Apogee Spirulina

Nicholas Petrovic at Apogee Spirulina has been growing spirulina in two large greenhouses since 2015 using the small-scale French artisan method he learned in France. Interns from Santa Fe Community College work with Nic to grow, extrude, and dry spirulina into “sprinkles”, which are then packaged for sale. Shoppers can eat the sprinkles by adding them to smoothies, sprinkling atop salads, or enjoying them directly from the bag.

In the shelter of two spacious greenhouses on the grounds of Santa Fe Community College, an emerald green broth effuses a rich, earthy aroma. Paddle mechanisms keep the broth flowing continuously around shallow tanks.



The green color comes from cultures of spirulina, or blue-green algae, which sometimes is mistaken for a plant. Spirulina was among the first organisms to use photosynthesis — meaning it converts atmospheric carbon dioxide into oxygen using the sun’s light. And not only is it edible, it’s packed with nutrients.


In fact, Apogee Spirulina calls it “our most ancient superfood.” Apogee is a pioneer — the first artisanal spirulina farm in the Southwestern U.S. Nicholas Petrovic founded Apogee in 2015. His product, which is dried and consumed raw as a nutritional supplement, is tasty, vegan and 100 percent natural.


Nic says that, despite spirulina’s many benefits, it wasn’t promoted commercially until the 1970s, in Mexico. In 1980, a United Nations group said that spirulina “will become an excellent food in the future,” and twelve years later, the World Health Organization called it “the most nutritionally complete source of food for the 21st century.”


Today, spirulina is cultivated worldwide, and the market for spirulina is expected to approach $240 million by 2022. It’s consumed as flakes, tablets and capsules and in powder form, and used for cosmetics, biofuels and other non-nutritional applications.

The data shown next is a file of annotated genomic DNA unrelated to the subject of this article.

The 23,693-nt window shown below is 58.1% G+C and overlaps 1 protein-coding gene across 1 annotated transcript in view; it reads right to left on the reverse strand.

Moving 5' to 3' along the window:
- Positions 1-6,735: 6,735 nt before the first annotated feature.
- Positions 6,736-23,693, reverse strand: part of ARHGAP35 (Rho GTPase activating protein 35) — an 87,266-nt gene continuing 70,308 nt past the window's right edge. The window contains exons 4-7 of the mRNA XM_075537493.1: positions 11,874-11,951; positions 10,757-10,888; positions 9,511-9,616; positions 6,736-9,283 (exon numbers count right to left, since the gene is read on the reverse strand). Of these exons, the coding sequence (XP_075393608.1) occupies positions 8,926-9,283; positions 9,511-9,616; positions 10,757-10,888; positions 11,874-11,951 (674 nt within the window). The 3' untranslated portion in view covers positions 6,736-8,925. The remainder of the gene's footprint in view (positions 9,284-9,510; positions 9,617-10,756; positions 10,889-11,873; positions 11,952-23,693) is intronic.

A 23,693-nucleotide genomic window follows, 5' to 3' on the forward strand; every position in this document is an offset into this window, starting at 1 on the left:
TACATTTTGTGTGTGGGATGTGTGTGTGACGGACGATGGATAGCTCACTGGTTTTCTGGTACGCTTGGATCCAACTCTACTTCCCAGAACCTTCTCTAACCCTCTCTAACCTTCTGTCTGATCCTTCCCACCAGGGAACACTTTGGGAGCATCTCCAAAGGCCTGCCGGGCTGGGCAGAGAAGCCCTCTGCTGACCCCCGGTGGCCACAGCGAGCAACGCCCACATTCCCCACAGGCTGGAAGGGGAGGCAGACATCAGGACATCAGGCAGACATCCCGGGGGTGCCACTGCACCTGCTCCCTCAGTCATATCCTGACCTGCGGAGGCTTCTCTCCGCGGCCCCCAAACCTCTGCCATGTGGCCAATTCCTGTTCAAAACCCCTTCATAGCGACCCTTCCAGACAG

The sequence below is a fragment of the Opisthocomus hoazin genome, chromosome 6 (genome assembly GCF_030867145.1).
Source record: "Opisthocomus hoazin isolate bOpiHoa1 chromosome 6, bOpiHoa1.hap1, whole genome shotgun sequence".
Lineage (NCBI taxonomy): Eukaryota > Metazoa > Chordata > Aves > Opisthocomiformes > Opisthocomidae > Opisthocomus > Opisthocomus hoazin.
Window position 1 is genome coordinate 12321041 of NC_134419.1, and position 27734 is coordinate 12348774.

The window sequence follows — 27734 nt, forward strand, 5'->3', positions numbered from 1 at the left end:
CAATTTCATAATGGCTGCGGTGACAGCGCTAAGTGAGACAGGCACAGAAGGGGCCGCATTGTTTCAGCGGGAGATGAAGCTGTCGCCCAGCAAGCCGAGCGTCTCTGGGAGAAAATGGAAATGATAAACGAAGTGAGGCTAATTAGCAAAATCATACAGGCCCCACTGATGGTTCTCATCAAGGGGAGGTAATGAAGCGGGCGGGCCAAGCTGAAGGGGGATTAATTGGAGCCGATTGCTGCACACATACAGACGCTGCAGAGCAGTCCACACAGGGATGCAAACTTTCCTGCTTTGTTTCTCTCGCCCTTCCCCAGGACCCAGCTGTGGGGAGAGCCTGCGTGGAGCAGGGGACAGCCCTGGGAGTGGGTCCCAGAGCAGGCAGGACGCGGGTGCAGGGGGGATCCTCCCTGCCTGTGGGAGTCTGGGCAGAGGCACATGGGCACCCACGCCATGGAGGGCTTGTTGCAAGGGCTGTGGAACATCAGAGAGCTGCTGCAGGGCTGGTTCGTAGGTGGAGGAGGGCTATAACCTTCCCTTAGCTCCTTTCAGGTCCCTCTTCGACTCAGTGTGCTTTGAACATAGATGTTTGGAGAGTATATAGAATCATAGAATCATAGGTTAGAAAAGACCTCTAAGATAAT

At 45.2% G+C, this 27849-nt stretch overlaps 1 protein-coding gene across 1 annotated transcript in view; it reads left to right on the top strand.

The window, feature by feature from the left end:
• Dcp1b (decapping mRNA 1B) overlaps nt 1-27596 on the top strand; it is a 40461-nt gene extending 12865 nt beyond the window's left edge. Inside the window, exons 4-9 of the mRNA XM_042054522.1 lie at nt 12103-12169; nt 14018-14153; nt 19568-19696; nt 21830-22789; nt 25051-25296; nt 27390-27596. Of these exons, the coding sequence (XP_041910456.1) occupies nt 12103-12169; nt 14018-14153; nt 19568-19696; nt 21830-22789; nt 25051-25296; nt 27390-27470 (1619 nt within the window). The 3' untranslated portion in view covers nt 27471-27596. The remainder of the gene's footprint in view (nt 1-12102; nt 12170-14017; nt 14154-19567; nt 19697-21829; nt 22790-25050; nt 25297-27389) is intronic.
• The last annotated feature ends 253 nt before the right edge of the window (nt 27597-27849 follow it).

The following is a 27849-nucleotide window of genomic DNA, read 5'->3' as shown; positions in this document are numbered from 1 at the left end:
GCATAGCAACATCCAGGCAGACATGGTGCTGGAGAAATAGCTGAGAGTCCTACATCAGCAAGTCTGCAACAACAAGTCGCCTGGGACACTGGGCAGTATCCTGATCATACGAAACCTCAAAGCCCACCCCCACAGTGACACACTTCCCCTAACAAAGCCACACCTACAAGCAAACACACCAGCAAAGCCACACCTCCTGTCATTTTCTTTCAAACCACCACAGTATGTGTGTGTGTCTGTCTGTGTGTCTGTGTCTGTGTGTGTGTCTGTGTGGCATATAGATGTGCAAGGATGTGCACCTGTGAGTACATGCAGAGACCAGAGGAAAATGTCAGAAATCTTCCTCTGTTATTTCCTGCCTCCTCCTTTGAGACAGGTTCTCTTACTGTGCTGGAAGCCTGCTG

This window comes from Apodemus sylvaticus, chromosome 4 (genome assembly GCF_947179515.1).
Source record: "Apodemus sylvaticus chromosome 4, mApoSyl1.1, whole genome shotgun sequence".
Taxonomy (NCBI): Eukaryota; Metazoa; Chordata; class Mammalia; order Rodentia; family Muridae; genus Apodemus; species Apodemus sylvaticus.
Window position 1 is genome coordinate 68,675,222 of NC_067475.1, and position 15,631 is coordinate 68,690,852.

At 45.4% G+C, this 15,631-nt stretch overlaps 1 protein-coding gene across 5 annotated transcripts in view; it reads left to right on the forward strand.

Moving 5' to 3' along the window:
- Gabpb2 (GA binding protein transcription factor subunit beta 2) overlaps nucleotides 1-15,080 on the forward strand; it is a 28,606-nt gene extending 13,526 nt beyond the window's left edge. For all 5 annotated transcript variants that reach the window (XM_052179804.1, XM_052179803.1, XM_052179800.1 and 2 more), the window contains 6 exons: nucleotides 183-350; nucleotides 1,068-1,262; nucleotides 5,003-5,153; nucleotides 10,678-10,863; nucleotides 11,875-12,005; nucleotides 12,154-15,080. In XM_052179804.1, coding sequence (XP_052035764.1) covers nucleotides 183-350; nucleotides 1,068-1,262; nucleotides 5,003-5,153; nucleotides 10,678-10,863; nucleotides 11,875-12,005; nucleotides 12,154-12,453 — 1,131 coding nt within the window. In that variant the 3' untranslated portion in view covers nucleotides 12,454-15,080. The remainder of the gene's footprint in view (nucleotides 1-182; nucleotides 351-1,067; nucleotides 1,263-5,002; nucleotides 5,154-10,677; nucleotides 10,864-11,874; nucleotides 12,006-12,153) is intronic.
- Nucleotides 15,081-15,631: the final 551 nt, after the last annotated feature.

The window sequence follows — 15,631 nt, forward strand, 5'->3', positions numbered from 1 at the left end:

There are thousands of algae varieties, but spirulina thrives in both saltwater and freshwater, and in sunny, arid climates. Most is grown in large-scale outdoor ponds, but Nic uses the French Method — small-batch cultivation, in greenhouses, with all work done by hand. Santa Fe happens to offer an ideal environment for such artisanal spirulina farming. Nic learned the technique directly from a leading spirulina farmer in France.


Nic says that his greenhouses control evaporation and allow him to maintain a controlled temperature throughout the year. Also, the spirulina is protected from dust, pesticides and herbicides, which can blow across outdoor farms. Nic points out that Apogee’s spirulina is free of such contaminants.


Apogee’s prime growing season is from April to October. Most harvesting is done in July and August. Interns from Santa Fe Community College work with Nic to harvest the spirulina and filter it from its growing medium. He then dries it slowly in a solar oven.


Processing the drying spirulina is simple — Nic extrudes it through a grinder into long, coiled strands he likens to spaghetti. This process maximizes the spirulina’s surface area, which minimizes any loss of nutritional levels. Lastly, he breaks the strands into “sprinkles” and packages them for retail sale. The sprinkles, he says, are “easy to share, easy to spread around, easy to munch on, easy to add to just about anything.”


One tablespoon is a common serving of spirulina. It can be stirred into smoothies, spread over fresh foods like salads, or added to recipes.


Is spirulina right for you? It has a pleasantly savory or earthy taste, and it’s nutrient-dense. In particular, it’s exceptionally rich in protein — four grams are in every seven grams of spirulina. Apogee’s website notes that spirulina has “more beta carotene than carrots, more chlorophyll than wheatgrass and 50 times more iron than spinach.”


Vitamins B1, B2 and B3, plus copper, iron, magnesium, potassium, calcium, niacin, and manganese — they’re all in spirulina. It also contains every essential amino acid. And it’s a powerful antioxidant and anti-inflammatory agent.


Another remarkable fact about spirulina is that it binds with lead, mercury and other heavy metals. So it’s ideal for people on detox regimens. Many other possible benefits are listed on Apogee’s website.


As more people embrace spirulina, Nic’s operation is growing. He hopes to expand to six greenhouses in the future.


But profit really isn’t Nic’s motive. He’s a spirulina evangelist. He holds workshops to “share the love of spirulina,” and visitors from Africa, Australia and India have come to learn the method he learned in France.


As his website states, “our mission is to pass it forward.”

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